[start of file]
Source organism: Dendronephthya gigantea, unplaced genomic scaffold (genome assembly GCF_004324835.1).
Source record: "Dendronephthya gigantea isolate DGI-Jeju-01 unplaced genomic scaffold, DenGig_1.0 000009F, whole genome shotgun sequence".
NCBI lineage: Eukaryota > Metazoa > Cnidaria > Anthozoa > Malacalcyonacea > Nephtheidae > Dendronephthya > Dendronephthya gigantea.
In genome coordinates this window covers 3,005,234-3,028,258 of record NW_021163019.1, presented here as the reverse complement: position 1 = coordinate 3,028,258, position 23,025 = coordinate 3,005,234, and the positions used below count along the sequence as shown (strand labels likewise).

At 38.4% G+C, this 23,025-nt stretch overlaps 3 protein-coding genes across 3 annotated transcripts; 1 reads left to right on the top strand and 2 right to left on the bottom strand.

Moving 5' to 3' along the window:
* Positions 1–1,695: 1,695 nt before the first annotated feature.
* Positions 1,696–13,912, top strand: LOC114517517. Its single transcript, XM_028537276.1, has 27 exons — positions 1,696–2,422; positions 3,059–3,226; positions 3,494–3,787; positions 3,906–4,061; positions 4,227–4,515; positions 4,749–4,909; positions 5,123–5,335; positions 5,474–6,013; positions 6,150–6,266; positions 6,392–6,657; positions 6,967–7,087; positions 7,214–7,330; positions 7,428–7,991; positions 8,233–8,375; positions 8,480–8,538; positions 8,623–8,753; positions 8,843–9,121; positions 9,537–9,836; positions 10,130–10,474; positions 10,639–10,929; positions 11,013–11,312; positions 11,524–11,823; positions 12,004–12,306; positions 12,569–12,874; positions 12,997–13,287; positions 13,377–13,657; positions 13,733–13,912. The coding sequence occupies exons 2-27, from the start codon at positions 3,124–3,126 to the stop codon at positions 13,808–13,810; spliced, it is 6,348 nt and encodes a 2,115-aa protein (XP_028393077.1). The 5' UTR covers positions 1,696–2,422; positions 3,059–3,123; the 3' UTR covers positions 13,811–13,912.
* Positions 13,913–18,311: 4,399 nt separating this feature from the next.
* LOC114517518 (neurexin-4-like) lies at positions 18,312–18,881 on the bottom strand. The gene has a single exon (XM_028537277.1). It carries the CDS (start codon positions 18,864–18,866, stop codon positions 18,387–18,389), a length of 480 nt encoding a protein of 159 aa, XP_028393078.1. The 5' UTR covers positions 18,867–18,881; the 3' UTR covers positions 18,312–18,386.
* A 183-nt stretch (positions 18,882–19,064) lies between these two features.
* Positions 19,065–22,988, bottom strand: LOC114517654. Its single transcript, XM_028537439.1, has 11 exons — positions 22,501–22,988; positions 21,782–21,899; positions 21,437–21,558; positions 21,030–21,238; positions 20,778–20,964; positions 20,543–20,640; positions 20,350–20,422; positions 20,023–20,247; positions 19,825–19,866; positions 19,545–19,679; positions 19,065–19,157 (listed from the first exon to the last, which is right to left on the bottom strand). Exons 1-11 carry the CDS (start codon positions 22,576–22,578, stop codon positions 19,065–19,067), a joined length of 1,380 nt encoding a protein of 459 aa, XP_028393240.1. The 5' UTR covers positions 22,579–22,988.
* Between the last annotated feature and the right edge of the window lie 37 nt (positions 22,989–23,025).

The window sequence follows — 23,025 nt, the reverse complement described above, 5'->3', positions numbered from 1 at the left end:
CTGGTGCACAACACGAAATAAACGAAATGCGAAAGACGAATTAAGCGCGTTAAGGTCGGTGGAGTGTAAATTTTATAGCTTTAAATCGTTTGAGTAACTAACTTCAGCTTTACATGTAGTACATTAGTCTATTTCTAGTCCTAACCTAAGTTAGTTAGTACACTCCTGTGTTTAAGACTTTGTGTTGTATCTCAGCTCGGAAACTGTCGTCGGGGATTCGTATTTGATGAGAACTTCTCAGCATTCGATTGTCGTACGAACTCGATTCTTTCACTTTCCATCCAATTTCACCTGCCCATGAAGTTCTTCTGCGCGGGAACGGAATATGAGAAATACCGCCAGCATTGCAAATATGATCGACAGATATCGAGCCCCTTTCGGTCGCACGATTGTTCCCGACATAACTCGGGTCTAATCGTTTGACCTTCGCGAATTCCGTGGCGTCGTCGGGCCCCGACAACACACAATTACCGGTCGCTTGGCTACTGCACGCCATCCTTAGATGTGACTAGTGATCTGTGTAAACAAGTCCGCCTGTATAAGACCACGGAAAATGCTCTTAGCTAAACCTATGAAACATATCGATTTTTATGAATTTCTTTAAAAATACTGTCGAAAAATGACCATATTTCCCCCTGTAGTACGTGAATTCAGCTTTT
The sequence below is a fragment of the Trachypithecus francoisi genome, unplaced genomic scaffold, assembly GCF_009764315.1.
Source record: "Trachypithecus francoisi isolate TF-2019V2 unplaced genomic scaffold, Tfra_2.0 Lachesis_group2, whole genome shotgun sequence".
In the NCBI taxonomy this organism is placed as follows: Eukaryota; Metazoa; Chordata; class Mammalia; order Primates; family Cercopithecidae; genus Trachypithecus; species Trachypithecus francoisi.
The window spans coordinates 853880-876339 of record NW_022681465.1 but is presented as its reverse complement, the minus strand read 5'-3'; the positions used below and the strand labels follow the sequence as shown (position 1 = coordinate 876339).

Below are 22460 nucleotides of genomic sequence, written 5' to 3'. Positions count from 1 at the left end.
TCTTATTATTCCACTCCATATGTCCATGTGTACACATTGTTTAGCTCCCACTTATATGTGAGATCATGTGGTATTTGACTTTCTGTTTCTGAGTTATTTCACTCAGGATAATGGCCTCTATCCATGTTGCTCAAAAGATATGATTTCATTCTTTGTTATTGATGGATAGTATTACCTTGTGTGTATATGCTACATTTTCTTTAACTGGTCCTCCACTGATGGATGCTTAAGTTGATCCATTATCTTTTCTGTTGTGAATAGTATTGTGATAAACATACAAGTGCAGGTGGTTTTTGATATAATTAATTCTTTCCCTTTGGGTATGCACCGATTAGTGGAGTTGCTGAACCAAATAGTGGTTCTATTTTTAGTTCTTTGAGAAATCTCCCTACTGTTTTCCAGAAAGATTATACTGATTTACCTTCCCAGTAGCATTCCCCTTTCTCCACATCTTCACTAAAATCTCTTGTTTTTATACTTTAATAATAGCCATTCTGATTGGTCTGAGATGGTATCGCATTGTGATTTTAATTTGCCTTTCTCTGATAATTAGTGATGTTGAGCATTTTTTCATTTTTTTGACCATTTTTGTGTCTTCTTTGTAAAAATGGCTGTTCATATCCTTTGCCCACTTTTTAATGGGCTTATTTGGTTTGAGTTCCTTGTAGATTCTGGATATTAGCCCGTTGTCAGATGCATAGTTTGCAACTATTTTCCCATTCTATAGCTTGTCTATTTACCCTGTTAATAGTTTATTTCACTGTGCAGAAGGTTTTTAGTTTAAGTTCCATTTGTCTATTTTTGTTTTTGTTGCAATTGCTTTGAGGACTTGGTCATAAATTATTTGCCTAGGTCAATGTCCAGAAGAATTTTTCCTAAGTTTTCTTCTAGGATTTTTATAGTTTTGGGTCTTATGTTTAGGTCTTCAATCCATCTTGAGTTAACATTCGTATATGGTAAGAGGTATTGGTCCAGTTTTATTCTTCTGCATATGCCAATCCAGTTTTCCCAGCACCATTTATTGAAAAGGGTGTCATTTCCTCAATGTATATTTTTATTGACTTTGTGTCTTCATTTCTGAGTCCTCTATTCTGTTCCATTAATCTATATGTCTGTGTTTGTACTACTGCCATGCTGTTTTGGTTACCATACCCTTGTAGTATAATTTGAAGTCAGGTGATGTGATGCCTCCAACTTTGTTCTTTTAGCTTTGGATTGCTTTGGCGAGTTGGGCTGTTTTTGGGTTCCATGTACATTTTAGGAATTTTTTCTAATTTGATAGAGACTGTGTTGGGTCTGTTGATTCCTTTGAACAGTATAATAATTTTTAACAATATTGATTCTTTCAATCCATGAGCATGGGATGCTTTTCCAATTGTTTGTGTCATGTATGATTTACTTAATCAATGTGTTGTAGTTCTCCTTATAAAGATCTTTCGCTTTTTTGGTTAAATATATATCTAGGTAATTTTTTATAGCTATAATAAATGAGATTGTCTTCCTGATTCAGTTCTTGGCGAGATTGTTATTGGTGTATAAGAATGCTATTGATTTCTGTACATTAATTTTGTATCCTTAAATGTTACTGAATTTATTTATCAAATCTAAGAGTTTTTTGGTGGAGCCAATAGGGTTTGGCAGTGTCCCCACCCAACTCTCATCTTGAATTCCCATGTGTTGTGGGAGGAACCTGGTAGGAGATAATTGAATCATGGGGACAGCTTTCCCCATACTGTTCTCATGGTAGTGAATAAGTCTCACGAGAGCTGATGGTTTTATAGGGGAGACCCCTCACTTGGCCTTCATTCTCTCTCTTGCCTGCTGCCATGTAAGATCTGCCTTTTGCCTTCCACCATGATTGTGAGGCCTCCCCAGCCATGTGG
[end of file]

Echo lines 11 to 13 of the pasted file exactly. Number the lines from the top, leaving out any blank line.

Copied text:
* A 183-nt stretch (positions 18,882–19,064) lies between these two features.
* Positions 19,065–22,988, bottom strand: LOC114517654. Its single transcript, XM_028537439.1, has 11 exons — positions 22,501–22,988; positions 21,782–21,899; positions 21,437–21,558; positions 21,030–21,238; positions 20,778–20,964; positions 20,543–20,640; positions 20,350–20,422; positions 20,023–20,247; positions 19,825–19,866; positions 19,545–19,679; positions 19,065–19,157 (listed from the first exon to the last, which is right to left on the bottom strand). Exons 1-11 carry the CDS (start codon positions 22,576–22,578, stop codon positions 19,065–19,067), a joined length of 1,380 nt encoding a protein of 459 aa, XP_028393240.1. The 5' UTR covers positions 22,579–22,988.
* Between the last annotated feature and the right edge of the window lie 37 nt (positions 22,989–23,025).